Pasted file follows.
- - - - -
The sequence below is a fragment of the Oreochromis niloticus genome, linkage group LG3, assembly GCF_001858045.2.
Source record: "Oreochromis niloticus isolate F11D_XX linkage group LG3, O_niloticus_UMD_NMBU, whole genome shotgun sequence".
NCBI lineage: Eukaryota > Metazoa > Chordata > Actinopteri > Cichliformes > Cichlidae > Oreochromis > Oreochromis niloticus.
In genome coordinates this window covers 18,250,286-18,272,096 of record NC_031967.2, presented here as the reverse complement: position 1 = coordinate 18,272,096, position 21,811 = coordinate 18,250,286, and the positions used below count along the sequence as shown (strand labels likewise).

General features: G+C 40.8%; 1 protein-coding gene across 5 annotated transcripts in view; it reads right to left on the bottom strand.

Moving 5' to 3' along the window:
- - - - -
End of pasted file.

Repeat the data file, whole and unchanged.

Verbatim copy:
The sequence below is a fragment of the Oreochromis niloticus genome, linkage group LG3, assembly GCF_001858045.2.
Source record: "Oreochromis niloticus isolate F11D_XX linkage group LG3, O_niloticus_UMD_NMBU, whole genome shotgun sequence".
NCBI lineage: Eukaryota > Metazoa > Chordata > Actinopteri > Cichliformes > Cichlidae > Oreochromis > Oreochromis niloticus.
In genome coordinates this window covers 18,250,286-18,272,096 of record NC_031967.2, presented here as the reverse complement: position 1 = coordinate 18,272,096, position 21,811 = coordinate 18,250,286, and the positions used below count along the sequence as shown (strand labels likewise).

General features: G+C 40.8%; 1 protein-coding gene across 5 annotated transcripts in view; it reads right to left on the bottom strand.

Moving 5' to 3' along the window: